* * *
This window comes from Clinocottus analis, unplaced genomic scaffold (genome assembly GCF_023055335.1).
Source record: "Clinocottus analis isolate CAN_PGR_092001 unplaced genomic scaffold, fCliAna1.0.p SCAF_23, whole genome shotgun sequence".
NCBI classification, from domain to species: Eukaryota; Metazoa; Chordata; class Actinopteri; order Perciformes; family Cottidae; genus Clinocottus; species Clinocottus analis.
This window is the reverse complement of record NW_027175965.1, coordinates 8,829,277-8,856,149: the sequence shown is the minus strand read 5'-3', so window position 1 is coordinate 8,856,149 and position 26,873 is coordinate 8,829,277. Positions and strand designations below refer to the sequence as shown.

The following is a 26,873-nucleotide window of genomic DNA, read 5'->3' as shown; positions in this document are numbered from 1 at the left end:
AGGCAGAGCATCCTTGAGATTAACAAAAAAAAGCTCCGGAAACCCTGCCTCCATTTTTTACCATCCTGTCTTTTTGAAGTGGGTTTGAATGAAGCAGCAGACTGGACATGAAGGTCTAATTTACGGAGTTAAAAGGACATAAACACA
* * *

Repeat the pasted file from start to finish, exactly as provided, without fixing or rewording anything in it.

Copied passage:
This window comes from Clinocottus analis, unplaced genomic scaffold (genome assembly GCF_023055335.1).
Source record: "Clinocottus analis isolate CAN_PGR_092001 unplaced genomic scaffold, fCliAna1.0.p SCAF_23, whole genome shotgun sequence".
NCBI classification, from domain to species: Eukaryota; Metazoa; Chordata; class Actinopteri; order Perciformes; family Cottidae; genus Clinocottus; species Clinocottus analis.
This window is the reverse complement of record NW_027175965.1, coordinates 8,829,277-8,856,149: the sequence shown is the minus strand read 5'-3', so window position 1 is coordinate 8,856,149 and position 26,873 is coordinate 8,829,277. Positions and strand designations below refer to the sequence as shown.

The following is a 26,873-nucleotide window of genomic DNA, read 5'->3' as shown; positions in this document are numbered from 1 at the left end:
AGGCAGAGCATCCTTGAGATTAACAAAAAAAAGCTCCGGAAACCCTGCCTCCATTTTTTACCATCCTGTCTTTTTGAAGTGGGTTTGAATGAAGCAGCAGACTGGACATGAAGGTCTAATTTACGGAGTTAAAAGGACATAAACACA